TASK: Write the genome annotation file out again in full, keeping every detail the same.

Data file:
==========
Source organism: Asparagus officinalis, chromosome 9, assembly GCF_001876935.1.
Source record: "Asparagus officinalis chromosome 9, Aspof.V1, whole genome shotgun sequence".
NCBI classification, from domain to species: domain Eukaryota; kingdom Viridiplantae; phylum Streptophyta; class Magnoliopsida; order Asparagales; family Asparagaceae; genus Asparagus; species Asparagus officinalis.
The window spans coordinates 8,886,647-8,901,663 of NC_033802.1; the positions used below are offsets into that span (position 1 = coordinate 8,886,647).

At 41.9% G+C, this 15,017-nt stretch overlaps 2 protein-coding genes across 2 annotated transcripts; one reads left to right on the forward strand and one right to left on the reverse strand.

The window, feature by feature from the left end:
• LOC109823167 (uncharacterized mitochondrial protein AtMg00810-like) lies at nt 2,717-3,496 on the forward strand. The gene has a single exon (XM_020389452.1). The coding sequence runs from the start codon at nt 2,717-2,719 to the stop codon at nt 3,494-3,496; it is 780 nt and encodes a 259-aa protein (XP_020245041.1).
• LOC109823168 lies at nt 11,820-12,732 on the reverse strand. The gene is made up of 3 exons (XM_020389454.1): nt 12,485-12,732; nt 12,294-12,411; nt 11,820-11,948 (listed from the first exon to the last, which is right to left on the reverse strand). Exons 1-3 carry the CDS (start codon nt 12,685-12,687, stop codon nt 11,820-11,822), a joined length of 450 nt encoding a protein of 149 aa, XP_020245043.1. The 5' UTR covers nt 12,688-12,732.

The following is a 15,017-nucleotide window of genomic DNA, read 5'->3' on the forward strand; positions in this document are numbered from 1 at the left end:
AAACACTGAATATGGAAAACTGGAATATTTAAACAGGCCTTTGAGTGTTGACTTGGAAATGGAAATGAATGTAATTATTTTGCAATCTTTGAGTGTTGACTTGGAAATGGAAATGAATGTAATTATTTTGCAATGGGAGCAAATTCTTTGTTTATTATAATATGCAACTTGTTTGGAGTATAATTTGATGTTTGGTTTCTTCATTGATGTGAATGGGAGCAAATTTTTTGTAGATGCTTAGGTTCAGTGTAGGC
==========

Source organism: Asparagus officinalis, chromosome 9, assembly GCF_001876935.1.
Source record: "Asparagus officinalis chromosome 9, Aspof.V1, whole genome shotgun sequence".
NCBI classification, from domain to species: domain Eukaryota; kingdom Viridiplantae; phylum Streptophyta; class Magnoliopsida; order Asparagales; family Asparagaceae; genus Asparagus; species Asparagus officinalis.
The window spans coordinates 8,886,647-8,901,663 of NC_033802.1; the positions used below are offsets into that span (position 1 = coordinate 8,886,647).

At 41.9% G+C, this 15,017-nt stretch overlaps 2 protein-coding genes across 2 annotated transcripts; one reads left to right on the forward strand and one right to left on the reverse strand.

The window, feature by feature from the left end:
• LOC109823167 (uncharacterized mitochondrial protein AtMg00810-like) lies at nt 2,717-3,496 on the forward strand. The gene has a single exon (XM_020389452.1). The coding sequence runs from the start codon at nt 2,717-2,719 to the stop codon at nt 3,494-3,496; it is 780 nt and encodes a 259-aa protein (XP_020245041.1).
• LOC109823168 lies at nt 11,820-12,732 on the reverse strand. The gene is made up of 3 exons (XM_020389454.1): nt 12,485-12,732; nt 12,294-12,411; nt 11,820-11,948 (listed from the first exon to the last, which is right to left on the reverse strand). Exons 1-3 carry the CDS (start codon nt 12,685-12,687, stop codon nt 11,820-11,822), a joined length of 450 nt encoding a protein of 149 aa, XP_020245043.1. The 5' UTR covers nt 12,688-12,732.

The following is a 15,017-nucleotide window of genomic DNA, read 5'->3' on the forward strand; positions in this document are numbered from 1 at the left end:
AAACACTGAATATGGAAAACTGGAATATTTAAACAGGCCTTTGAGTGTTGACTTGGAAATGGAAATGAATGTAATTATTTTGCAATCTTTGAGTGTTGACTTGGAAATGGAAATGAATGTAATTATTTTGCAATGGGAGCAAATTCTTTGTTTATTATAATATGCAACTTGTTTGGAGTATAATTTGATGTTTGGTTTCTTCATTGATGTGAATGGGAGCAAATTTTTTGTAGATGCTTAGGTTCAGTGTAGGC